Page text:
Dear Reader, I’ve reached the end of the residency. These last two weeks have passed rapidly.
Sharing this journal has turned out to be an integral part of the experience. I appreciate your support and comments. Thanks for coming along.
February 18 : From Art Making To Art Teaching
There are so many things art can’t do: It can’t bring the dead back to life. It can’t mend arguments between friends or cure AIDS or halt the pace of climate change. All the same… it does have some odd negotiating ability between people…it does have a capacity to create intimacy… --Olivia Laing, The Lonely City
There’s a message in my inbox this morning reminding me that my MAC workshop, Painterly Collage, starts in just one week. Tom’s coming tomorrow to take home all my oil and wax pieces and materials, leaving me with just the water based collage media. I’m not ready to stop working with oil media, but the world is coming back to me, moving things along. My work here has been concerned with seeing the landscape through the painted surface. Few pieces are finished. I wonder how they will find their way.
February 20 : Every Workshop Is Different
In preparation for teaching, I have been reviewing some of my reading. Dipping into Daybook, I find the Anne Truit who is a teacher as well as a studio artist:
The roots of art could not be more mysterious to the students than to me. Art, obviously, cannot be taught. Techniques…can be, but these are essentially exercises…serving to stretch, strengthen, to prepare. —Anne Truitt, Daybook
Although the Mendocino Art Center has few requirements, leaving artists to explore at will, each artist in residence is encouraged to take on a teaching obligation, an opportunity to share with others some of one’s individual processes. My workshop occurs the last weekend of my residency. I have chosen to teach Painterly Collage—a combination of printing, drawing, gluing and painting with water based materials. It’s a departure from my usual oil based work, but the essential processes, the exploration of adding and subtracting layers to create a mixed media painting are much the same.
I believe Truitt when she says “art cannot be taught”. I also believe Louis Pasteur who, speaking of chance in discovery, famously claimed that “Fortune follows the prepared mind”. I have heard students dismiss a beautiful stroke or clever solution in their art work as being merely a “lucky accident”. I wonder if, instead, this might be evidence of the right brain at work. I am hoping that by learning and practicing techniques, students will be creating opportunities for art to appear.
Week 6 : Endings
February 23-25 : Painterly Collage
A concept of any importance seems to carry with it the responsibility of inventing methods for its actualization, the energy to do so. —Anne Truitt, Daybook
It is a challenge to teach techniques and processes while encouraging the rhythms and states of mind (or no-mind) that invite art. I am in need of what Anne Truitt calls a “touch of grace”.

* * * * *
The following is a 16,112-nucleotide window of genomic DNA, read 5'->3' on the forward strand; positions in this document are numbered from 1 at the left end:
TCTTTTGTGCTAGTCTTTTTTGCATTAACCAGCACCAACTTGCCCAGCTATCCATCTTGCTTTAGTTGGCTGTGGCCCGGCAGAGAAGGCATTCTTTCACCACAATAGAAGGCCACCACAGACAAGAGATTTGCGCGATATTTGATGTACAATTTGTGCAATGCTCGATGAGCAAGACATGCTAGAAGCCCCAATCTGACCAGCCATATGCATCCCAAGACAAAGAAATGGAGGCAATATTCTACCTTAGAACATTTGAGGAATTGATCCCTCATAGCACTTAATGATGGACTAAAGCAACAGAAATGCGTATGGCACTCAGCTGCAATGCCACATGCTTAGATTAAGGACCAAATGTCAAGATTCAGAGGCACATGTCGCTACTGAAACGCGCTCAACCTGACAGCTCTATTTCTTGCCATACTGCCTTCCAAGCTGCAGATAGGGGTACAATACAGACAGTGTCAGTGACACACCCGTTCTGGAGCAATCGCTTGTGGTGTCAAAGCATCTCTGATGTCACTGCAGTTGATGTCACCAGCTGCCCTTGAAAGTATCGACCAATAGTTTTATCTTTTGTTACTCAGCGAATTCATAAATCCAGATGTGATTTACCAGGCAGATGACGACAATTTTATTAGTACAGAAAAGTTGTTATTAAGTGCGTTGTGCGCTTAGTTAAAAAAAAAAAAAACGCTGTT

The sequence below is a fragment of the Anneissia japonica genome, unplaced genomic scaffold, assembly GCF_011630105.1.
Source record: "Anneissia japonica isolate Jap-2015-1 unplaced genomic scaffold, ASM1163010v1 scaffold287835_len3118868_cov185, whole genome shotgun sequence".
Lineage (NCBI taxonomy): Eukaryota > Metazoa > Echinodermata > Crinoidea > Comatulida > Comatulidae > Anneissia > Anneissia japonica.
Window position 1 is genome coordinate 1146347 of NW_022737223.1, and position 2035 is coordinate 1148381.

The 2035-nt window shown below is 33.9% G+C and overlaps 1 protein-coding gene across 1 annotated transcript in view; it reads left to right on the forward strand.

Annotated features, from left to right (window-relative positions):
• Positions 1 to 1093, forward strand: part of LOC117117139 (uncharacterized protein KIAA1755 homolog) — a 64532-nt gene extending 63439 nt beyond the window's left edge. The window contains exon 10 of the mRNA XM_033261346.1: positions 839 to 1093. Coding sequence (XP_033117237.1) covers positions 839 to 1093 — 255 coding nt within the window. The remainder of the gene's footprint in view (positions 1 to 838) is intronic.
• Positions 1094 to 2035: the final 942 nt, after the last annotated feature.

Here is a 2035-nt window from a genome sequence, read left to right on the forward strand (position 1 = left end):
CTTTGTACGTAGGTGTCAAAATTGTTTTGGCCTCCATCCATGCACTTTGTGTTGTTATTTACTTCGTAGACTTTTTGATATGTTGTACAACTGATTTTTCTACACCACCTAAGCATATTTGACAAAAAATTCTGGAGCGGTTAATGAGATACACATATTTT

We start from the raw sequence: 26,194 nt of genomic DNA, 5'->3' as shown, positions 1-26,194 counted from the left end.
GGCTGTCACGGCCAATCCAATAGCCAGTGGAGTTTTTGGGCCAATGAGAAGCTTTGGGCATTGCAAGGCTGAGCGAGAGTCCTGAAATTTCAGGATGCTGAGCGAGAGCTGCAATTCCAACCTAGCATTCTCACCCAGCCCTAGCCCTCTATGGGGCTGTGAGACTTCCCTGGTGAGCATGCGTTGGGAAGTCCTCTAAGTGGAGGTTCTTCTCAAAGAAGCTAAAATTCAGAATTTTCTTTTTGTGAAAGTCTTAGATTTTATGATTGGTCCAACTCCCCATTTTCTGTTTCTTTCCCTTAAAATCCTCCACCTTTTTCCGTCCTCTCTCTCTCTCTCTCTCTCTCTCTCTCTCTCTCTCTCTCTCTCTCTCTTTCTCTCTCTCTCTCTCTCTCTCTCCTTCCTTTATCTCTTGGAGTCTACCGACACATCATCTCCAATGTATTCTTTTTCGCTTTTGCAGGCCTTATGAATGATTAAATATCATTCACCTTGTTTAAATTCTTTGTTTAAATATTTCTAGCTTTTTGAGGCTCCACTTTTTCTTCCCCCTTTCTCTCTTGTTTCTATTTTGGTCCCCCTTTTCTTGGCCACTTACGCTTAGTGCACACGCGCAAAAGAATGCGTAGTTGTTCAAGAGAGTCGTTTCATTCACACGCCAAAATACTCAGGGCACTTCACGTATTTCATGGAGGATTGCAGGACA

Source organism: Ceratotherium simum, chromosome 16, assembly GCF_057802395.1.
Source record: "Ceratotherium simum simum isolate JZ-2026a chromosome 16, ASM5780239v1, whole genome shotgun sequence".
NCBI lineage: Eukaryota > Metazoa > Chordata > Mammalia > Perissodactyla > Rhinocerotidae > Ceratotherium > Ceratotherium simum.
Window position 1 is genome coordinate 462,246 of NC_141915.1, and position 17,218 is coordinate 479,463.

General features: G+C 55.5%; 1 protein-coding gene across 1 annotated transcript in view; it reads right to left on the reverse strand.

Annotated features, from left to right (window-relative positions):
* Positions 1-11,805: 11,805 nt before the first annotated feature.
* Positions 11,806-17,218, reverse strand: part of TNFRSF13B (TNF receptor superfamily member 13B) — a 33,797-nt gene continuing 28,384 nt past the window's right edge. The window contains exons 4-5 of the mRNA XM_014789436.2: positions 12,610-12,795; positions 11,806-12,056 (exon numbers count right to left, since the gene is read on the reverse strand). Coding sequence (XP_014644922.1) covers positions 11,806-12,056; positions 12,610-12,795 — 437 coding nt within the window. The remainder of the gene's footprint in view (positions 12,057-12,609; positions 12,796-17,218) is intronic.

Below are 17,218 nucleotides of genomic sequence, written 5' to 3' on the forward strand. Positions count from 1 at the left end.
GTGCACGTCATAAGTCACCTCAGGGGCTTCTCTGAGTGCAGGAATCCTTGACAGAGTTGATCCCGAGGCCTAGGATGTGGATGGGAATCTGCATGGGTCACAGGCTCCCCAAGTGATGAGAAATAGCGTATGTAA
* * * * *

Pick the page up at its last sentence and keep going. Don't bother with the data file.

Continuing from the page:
I like getting lost, conducting experiments and heading off, for better or for worse, into the unknown. But much of making art depends on problem solving, on finding ways of getting from here to there with the skills and materials at hand.
This workshop is filled with quiet risk takers. Students are learning new things while using their own strengths to make work that is individual and personal. One student says, “I keep asking myself how I will make all these ideas and techniques my own”. I love that question.
In the middle of the second work day, another student comments that our studio is really, really quiet—only ambient noises and the subtle shifting sounds of concentration. Each person is sticking with her work, dealing steadily with unfamiliar processes and materials, alert to possibilities, trying new solutions. Many are working larger than usual, experimenting with new color combinations or constructing new compositions.
We end on the third day with work that rewards us all. I love teaching—the excitement and wonder of seeing what emerges, the creative expressions coming through each individual. It is a strong beginning. Everyone makes three or four pieces. Here are some of them:
February 28 : Leaving
To define a mission for art, then, one of its tasks is to teach us to be good lovers: lovers of rivers and lovers of skies, lovers of motorways and lovers of stories. And—very importantly—somewhere along the way, lovers of people. —Alain de Botton and John Armstrong, Art As Therapy
In the last few days everything rushes toward the end—cleaning out the studio for the next resident, securing artwork and materials in the car, packing up the apartment.
There are last, long walks along cliffs, beaches and familiar streets; a drive into Fort Bragg for an art supply check in at Racine’s, and the night before I leave, a quiet dinner out with friends.
Morning and the window blinds are opened a last time to the garden, where there is a pale sunshine that will soon cloud over and turn to rain.
“So, did you do everything you set out to do here?” asked a fellow resident last night as we walked back to the art center under a soon to be full moon. I wasn’t sure how to answer. I hadn’t come with a particular plan. I had come to be alone and to see where that would lead me.
The tabby cat that roams the studios at the art center wears a red heart shaped tag dangling from her collar. It reads, “I am not lost”. I’ve been exploring for six weeks—walking around, making artwork, reading and writing and meeting other people who love art. I haven't discovered the magic charm that will transform my life or my work. I suspect I’ll always be a wanderer, but I am not lost.